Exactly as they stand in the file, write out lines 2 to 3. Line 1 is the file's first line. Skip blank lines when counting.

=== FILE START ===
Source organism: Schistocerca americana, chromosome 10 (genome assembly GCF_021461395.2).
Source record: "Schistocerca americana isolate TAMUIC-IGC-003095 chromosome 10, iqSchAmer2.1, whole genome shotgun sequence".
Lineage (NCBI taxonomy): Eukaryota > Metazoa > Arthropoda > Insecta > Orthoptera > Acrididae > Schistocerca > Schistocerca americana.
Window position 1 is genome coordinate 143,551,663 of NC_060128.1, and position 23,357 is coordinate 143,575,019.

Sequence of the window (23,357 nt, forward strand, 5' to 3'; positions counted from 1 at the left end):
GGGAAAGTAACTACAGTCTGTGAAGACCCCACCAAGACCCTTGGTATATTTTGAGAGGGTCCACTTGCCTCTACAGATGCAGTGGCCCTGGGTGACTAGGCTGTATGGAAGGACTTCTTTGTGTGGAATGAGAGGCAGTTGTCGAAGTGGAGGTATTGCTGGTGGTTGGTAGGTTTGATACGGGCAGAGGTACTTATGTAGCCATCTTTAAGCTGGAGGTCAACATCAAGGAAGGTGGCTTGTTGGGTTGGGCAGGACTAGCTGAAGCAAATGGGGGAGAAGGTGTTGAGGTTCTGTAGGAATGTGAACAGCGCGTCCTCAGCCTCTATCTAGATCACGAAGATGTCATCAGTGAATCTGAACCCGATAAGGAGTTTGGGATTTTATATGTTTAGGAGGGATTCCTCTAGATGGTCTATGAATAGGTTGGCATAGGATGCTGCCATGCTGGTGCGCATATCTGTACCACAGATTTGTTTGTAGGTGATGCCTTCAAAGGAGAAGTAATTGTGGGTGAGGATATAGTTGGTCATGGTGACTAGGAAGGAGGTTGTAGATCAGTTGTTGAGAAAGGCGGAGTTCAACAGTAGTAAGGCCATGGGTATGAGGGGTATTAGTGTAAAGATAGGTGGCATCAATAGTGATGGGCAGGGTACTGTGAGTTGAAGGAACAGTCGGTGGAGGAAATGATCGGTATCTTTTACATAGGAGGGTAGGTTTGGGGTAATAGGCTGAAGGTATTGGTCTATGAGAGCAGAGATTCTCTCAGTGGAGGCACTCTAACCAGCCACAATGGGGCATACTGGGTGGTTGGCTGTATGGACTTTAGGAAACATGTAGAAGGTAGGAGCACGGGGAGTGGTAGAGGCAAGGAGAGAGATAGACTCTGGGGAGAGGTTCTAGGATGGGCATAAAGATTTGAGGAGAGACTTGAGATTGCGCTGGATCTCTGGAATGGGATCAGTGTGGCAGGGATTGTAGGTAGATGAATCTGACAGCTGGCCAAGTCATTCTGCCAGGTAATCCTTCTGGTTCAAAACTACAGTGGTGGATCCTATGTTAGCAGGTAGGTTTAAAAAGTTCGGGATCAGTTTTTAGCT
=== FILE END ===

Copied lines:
Source record: "Schistocerca americana isolate TAMUIC-IGC-003095 chromosome 10, iqSchAmer2.1, whole genome shotgun sequence".
Lineage (NCBI taxonomy): Eukaryota > Metazoa > Arthropoda > Insecta > Orthoptera > Acrididae > Schistocerca > Schistocerca americana.